There is a long list of foods believed by many to be “good for you” and that are falsely marketed as healthy. Here we have picked out seven such foods that we believe you should limit your intake of.
1. Unrefined vegetable oils
These include soybean, corn, peanut, safflower and sunflower. They are unhealthy because they produce toxic oxidation products when heated. Clinical trials have shown that diets high in vegetable oils lead to significantly higher rates of cancer and gallstones, compared to diets higher in saturated fats. Vegetable oils are relatively recent additions to the human diet: only since the 1950s have we been eating them in significant amounts.
Better option: butter, ghee and coconut oil are all stable at high temperatures. Olive oil ideally shouldn’t be heated but used to dress salads etc.
2. Low-fat foods
Removing fat from food interferes with flavour and texture, so to compensate, companies must use substances called “fat replacers” — which are almost always carbohydrate-based. The result is that low-fat products, such as peanut butter, salad dressings, yogurts, biscuits, and ice cream are almost always higher in carbohydrates — and sugar.
Better option: Whole-fat foods (that don’t contain hydrogenated or vegetable fats) generally have less sugar, fewer additives and carbohydrates than the low-fat versions. And guess what, fat doesn’t make you fat!
Fruit is high in the natural sugar fructose, especially very sweet fruits like pineapple, mango, grapes, bananas, watermelon and dried fruits. Eating too much fructose from sweet fruits has the same effect as the fructose in high-fructose corn syrup: it goes straight to the liver and provokes high triglyceride levels as well as other unhealthy blood lipids that can lead to fatty liver disease, midriff weight gain and heart disease.
Better option: We recommend eating fruit indigenous to the UK (such as apples, pears, berries, stone fruit) and only having one or two pieces maximum per day.
4. Whole grains
Yes, even whole grains are still carbohydrates, which break down into glucose in the body. Glucose triggers the release of insulin, which is the fat storage hormone that can contribute to midriff weight gain. Clinical trials have shown that people who eat a diet high in carbohydrates, even complex carbohydrates, are at a higher risk from heart disease, diabetes and obesity.
Better option: Limit carbohydrates from cereal grains and try to get carbohydrates from vegetable sources instead, including sweet potatoes, squash and carrots, which are richer in vitamins and minerals and don’t contain the anti-nutrient, phytic acid, which can block mineral absorption. Make sure to balance your plate with adequate amounts of non-starchy vegetables, healthy fats, meat, fish and eggs.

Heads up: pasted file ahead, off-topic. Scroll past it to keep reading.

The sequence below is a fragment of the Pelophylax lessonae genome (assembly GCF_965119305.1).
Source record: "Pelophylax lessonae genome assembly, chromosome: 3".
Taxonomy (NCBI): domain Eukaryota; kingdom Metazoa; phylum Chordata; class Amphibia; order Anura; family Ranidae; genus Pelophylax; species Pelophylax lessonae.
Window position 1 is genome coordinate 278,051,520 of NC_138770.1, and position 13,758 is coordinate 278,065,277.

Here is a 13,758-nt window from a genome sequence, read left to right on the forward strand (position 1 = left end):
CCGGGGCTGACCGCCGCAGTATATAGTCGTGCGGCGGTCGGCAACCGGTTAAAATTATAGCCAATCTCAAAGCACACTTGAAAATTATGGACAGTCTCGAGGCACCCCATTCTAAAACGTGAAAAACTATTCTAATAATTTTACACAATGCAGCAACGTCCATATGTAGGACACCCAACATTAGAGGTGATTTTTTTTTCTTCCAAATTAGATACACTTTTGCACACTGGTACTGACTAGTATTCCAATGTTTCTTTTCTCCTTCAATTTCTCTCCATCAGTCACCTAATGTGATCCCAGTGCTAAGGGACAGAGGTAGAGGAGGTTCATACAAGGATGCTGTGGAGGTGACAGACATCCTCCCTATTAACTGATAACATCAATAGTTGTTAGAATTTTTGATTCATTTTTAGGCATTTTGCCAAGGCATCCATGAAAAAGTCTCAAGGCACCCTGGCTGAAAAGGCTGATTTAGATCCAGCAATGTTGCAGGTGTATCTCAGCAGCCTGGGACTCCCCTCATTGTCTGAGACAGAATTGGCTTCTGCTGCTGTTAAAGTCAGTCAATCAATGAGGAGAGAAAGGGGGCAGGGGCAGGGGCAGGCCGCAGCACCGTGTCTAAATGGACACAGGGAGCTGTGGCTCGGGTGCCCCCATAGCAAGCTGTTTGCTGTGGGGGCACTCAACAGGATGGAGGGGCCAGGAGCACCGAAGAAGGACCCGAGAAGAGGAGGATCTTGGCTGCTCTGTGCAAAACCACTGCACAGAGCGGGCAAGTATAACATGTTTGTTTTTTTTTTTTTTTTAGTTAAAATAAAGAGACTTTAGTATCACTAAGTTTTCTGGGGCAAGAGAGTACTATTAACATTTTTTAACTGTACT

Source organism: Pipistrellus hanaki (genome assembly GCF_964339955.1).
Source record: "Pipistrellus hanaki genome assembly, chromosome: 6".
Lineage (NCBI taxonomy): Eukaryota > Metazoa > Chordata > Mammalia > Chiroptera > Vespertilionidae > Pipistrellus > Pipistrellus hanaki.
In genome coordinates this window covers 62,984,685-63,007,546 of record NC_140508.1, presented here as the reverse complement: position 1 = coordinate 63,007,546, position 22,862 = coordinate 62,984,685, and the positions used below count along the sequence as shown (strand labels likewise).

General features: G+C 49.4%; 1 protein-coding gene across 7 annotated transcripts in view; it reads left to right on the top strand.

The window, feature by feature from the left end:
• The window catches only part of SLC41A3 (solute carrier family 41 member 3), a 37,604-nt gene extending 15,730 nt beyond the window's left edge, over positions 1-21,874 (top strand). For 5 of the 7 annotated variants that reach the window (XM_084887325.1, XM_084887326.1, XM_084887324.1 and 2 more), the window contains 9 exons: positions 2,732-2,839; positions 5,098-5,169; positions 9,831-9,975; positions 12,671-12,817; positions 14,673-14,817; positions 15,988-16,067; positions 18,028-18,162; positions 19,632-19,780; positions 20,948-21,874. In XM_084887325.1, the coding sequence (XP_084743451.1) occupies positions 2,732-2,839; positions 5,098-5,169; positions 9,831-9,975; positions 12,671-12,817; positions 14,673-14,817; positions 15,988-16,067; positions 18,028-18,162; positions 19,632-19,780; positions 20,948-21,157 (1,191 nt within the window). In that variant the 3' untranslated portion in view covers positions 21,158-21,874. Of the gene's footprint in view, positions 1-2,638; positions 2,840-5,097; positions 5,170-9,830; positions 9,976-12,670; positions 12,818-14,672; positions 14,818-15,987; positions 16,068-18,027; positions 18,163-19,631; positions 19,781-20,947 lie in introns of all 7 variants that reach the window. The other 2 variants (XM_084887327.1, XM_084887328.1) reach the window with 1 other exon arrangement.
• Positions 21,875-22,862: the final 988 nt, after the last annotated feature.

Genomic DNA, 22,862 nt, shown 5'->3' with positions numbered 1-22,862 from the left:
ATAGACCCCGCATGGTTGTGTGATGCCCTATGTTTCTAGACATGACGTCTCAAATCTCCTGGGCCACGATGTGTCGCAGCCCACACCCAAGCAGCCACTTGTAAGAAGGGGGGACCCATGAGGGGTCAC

5. Sports Drinks
Just because they show images of young healthy sports people drinking them certainly doesn’t make them healthy. Most sports drinks are really just flavoured water mixed with sugar and electrolytes. The electrolytes, which are usually potassium and sodium, are great for intense workouts or endurance training that involve heavy sweating but not great when accompanied by glucose and additives. Sports drinks contain colour additives and citric acid, both of which can stain teeth. A 2009 study found that sports drinks damaged the dentin — the tissue underneath the enamel that determines tooth shape and size.
Better option: Water or coconut water. For intense training where you need electrolytes, please consult a nutritional therapist or sports therapist.
It’s often thought of as an easy way to increase vitamins and minerals. Unfortunately juicing also means you miss out on all the healthy associated fibre found in fruit and vegetables, and fibre helps to keep your bowel healthy as well as slowing down the rate that sugar hits your bloodstream. Added to this, if the juice contains more fruit than vegetables as well as starchy vegetables like carrot and beetroot, it will be high in concentrated sugars which can lead to unstable energy and midriff weight gain.
Better option: Make a healthy smoothie that blends one entire fruit with several vegetables (incl 1/2 avocado) so you get a range of vitamins, minerals, and other nutrients along with the fibre.
Often billed as healthy on the packaging, granola can be high in sugar and starch in the form of cereal grains, dried fruit, and added sugar or honey. They often contain vegetable oils which also reduce their health value.
Better option: Our Granola is sugar free and contains added protein and fat from nuts and seeds. It can be made in big batches and kept in an airtight container.